Upcoming Events

Current Legislative Priorities

Bill: HB 5
Summary: The stacking of sentences can, and has, in some cases, result in severe prison sentences without permitting the sentencing judge any discretion as to the offender’s individual circumstances or the facts of the case. In order to provide such judicial discretion, this bill reforms concurrent and consecutive sentencing. This bill provides sentencing judges with the discretion to sentence prison time concurrently when appropriate. However, this bill mandates consecutive sentences when there are multiple victims for the most serious crimes. In addition, this bill requires consecutive sentences for assault in a detention facility. Under this bill, based upon the facts and circumstances of a case, prosecutors are able to recommend and judges have the discretion to order consecutive sentences.
Full Text of Bill
Notable News & Research: Long-Term Sentences: Time to Reconsider the Scale of Punishment

Status: Signed 6/25/19.
What happens next?: Becomes effective on 6/25/19

Bill: SB 47 with SA 1
Summary: This Act simplifies Delaware’s drug code with a goal of providing more fairness in its application. This Act removes geographic-based enhancements that disproportionately impact those living in urban areas as opposed to suburban and rural areas. This Act reduces the number of weight tiers from 5 to 3 with adjustments to accompanying sentences while retaining higher felony levels for weights that indicate drug dealing. This Act reflects the reality that the road to recovery from a drug addiction is difficult by removing automatic sentence enhancements based on prior drug offenses, and instead allowing discretion during sentencing to determine when a repeat offender requires substantive additional penalty.
Full Text of Bill

Status: Passed 6/26/19.
What happens next?: Ready for Governor for action.

Bill: SS 1 for SB 37 with SA 1
Summary: The General Assembly has expanded the availability of expungement for juvenile adjudications of delinquency quite dramatically in recent years, in recognition that people can and do change and move beyond mistakes of their past. The intent of this Act is to extend that same recognition to some categories of adult records of arrest and conviction. This bill expands the list of adult arrests and convictions which may be expunged from a person’s criminal record. It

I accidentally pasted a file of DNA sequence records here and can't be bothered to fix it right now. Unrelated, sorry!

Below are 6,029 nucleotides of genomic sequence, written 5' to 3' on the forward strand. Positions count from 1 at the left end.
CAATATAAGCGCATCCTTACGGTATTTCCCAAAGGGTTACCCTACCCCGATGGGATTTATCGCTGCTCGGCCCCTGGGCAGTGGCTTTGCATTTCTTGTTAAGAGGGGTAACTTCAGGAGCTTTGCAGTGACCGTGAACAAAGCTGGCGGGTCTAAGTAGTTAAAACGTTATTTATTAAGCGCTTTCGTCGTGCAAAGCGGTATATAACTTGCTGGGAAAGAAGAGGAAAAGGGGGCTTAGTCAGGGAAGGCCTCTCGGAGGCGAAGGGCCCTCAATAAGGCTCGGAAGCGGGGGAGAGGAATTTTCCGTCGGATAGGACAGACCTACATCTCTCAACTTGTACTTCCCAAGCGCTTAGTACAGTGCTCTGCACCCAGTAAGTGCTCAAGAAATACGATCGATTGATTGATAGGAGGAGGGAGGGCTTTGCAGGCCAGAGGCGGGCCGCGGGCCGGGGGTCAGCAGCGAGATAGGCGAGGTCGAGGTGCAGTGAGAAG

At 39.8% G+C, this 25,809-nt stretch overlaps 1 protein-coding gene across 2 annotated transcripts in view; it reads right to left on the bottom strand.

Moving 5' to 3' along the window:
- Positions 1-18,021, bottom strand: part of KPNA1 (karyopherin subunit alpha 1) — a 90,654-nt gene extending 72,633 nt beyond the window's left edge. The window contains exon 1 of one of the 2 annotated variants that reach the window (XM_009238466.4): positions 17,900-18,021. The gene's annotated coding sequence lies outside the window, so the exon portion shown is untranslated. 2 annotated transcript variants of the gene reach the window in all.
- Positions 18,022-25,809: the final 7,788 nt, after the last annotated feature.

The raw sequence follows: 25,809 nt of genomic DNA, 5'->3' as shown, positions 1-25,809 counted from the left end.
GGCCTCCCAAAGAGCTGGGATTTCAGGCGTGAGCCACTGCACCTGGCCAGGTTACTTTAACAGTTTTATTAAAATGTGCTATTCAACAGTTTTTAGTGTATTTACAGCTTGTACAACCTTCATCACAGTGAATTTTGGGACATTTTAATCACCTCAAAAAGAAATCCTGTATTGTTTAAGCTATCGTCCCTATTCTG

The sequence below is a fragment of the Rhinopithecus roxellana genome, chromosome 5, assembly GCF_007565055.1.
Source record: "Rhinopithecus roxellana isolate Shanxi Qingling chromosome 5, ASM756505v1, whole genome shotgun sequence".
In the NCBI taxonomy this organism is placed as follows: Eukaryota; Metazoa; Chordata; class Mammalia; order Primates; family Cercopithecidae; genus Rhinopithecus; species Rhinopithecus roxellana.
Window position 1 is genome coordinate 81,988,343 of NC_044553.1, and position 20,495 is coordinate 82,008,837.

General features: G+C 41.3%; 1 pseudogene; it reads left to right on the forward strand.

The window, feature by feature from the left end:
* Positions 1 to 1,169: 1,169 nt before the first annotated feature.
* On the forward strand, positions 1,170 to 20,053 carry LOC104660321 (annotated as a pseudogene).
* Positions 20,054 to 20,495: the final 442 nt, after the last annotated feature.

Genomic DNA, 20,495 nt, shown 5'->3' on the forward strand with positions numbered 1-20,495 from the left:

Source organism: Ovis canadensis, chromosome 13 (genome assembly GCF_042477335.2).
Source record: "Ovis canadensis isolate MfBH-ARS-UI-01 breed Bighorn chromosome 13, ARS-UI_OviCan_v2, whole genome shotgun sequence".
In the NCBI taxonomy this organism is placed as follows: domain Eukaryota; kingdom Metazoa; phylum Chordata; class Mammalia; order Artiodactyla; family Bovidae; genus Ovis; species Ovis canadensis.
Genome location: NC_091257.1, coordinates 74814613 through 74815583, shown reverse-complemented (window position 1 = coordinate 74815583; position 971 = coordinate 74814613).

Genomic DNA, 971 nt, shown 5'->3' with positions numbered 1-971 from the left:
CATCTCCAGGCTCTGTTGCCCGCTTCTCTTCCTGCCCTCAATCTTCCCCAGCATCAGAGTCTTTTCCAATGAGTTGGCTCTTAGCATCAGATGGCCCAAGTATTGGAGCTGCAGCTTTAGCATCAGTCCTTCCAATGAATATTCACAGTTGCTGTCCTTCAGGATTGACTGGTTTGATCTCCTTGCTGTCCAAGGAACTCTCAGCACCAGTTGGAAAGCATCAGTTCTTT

creates eligibility requirements for two tiers for expungement, mandatory and discretionary and establishes the procedures for both.

Full Text of Bill
Notable News, Research & Resources: Expungement of Criminal Convictions: An Empirical Study
Status: Signed 6/30/19
What Happens Next?: Becomes effective on 12/27/19.

Restoring TANF Access
Bill: HB 11
Summary: This Act removes the prohibition against receipt of Temporary Assistance for Needy Families (“TANF” also referred to by the name Aid for Families with Dependent Children or “AFDC”) funds by persons convicted of a drug felony, so long as that person is otherwise eligible or TANF assistance. Even though federal laws such as PRWORA passed during the War on Drugs frequently prohibited access to public assistance for persons with drug felonies, these laws also gave states flexibility in determining eligibility for food aid and cash assistance for families with children when applicants had a criminal conviction. The majority of states have limited the federal bans in whole or in part. In 2011, Delaware opted out of restrictions on food aid, but it has not opted out of or limited federal restrictions on TANF—the cash assistance program that is the principal form of assistance available to most families in poverty to pay for things like electricity bills or school supplies. Under existing law, individuals convicted of any state or federal drug felony, including possession of marijuana (which can be a felony under federal law), are ineligible for TANF for life. Although the children of a parent convicted of a drug crime can still receive assistance, the family’s overall award is significantly reduced, and in practice this affects the well-being of families and children.Full text can be found here.
Notable News & Research: A Lifetime of Punishment: The Impact of the Felony Drug Ban on Welfare Benefits – The Sentencing Project, 2015
Status: On 5/2/17, HB 11 passed the Senate.
What happens next?: HB 11 has gone to Governor Carney’s desk.
DCJ believes that families should be able to move forward, past a parent or sibling’s previous indiscretions. We fully support the legislative effort to remove this restriction.

Extreme Crimes Prevention Act
Bill: HB 125 (Extreme Crimes Prevention Act)
Summary: This bill would restore a prosecutor’s ability to seek the death penalty in Delaware by requiring a jury to unanimously “and beyond a reasonable doubt” find one or more aggravating circumstances that make the offense eligible for capital punishment.